Puns Of The Day

“Wayne’s out to get Roo” (Star) – Rooney can be England saviour

“ITV put to Shane over Warne farce” (Mail) – Broadcaster employs cricket expert Shane Warne to talk about Australian football, something he clearly has little or no idea about

“Spain ease pain” (Mail) – Spain 3 Tunisia 1

“Kaiser chief” (Sun) – Sven Goran Eriksson tells Rio Ferdinand he’s England’s Franz Beckenbauer (“Franz Ferdinand”)

“Let’s knock the Lagerback” (Sun) – England drink to Sweden coach Lars Lagerback’s failure

“Just Roo it” (Mirror) – Wayne Rooney advertises a sporting goods brand

“Owen de Cologne” (Mirror) – Michael Owen to play

Posted: 20th, June 2006 | In: Back pages | Comment


The Best Laid Plans Of FIFA & Sven

Sven Goran Eriksson, we are told, is a national hero in Sweden. Indeed, such is the Swedish infatuation and awe for the English game, and so honoured are the Swedes that we have chosen Sven to be our Leader, that many choose to support England against their own country when the two sides meet.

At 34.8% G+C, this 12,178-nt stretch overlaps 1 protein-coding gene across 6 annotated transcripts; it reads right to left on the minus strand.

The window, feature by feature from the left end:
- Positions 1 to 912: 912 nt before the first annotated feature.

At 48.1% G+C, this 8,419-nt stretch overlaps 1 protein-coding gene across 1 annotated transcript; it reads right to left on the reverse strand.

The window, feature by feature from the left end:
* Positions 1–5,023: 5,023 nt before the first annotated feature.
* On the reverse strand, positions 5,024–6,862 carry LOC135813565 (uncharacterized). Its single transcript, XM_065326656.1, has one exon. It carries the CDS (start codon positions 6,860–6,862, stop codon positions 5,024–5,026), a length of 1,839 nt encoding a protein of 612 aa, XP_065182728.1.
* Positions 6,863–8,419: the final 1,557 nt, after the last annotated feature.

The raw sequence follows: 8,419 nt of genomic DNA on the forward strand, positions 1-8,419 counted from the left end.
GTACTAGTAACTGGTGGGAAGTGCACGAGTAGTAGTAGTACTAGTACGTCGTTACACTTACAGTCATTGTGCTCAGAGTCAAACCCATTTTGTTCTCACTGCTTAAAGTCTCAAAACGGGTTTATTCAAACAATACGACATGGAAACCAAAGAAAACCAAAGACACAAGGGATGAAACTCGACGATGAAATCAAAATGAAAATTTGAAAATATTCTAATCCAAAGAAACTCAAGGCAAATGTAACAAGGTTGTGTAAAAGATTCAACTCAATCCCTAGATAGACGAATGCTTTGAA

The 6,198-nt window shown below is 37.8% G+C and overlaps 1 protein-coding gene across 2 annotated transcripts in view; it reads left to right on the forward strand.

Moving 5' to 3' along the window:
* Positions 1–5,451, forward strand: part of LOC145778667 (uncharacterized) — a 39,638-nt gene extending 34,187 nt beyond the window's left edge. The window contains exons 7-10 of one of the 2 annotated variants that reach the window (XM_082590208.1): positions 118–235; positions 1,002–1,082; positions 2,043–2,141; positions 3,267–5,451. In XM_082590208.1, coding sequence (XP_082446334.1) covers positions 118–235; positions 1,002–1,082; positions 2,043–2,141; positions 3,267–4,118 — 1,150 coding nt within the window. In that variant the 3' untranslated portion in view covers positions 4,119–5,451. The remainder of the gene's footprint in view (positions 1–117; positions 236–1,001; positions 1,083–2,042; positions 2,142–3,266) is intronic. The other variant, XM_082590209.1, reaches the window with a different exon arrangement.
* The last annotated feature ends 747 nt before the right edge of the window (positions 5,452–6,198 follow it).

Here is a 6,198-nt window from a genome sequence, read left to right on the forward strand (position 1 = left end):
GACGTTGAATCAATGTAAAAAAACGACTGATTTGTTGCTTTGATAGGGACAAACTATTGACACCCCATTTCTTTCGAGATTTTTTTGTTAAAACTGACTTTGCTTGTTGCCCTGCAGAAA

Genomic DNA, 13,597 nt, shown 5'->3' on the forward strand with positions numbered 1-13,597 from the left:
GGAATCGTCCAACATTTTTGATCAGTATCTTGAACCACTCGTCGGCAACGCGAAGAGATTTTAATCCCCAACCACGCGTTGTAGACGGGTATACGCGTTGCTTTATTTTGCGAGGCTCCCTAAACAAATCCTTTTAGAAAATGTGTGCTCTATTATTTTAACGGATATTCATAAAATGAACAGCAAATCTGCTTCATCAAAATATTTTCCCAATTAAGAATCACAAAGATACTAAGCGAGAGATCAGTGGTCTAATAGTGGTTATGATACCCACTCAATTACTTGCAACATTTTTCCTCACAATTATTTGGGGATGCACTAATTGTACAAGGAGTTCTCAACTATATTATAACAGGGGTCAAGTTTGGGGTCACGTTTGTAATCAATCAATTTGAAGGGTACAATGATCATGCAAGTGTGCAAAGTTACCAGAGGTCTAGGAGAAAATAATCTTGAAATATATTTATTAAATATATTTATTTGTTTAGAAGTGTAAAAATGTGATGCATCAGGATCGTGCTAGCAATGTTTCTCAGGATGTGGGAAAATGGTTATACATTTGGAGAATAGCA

Apart from giving a possible insight into Sweden’s infamous suicide rate, this old chestnut sounds distinctly dubious. It is one of those irresistible self-flattering stories that we love to hear, like the one about every foreign footballer growing up “dreaming of playing at Wembley”.

Well, judging by today’s Sun, one Swede is obviously in the mood for slaying such sacred cows. “OBSCENE,” screams the back page: “Swedish boss lashes ‘greedy Sven.’” The name-caller is Sweden coach Lars Lagerback, who with a name like that should definitely have got the England job. “If I had the same pay, I would be ashamed of myself,” he claims.

The paper points out that Lagerback’s annual £100k salary is the equivalent of Sven’s weekly remuneration by the Football Association. “No one – and I mean no one – is worth that kind of money,” he adds.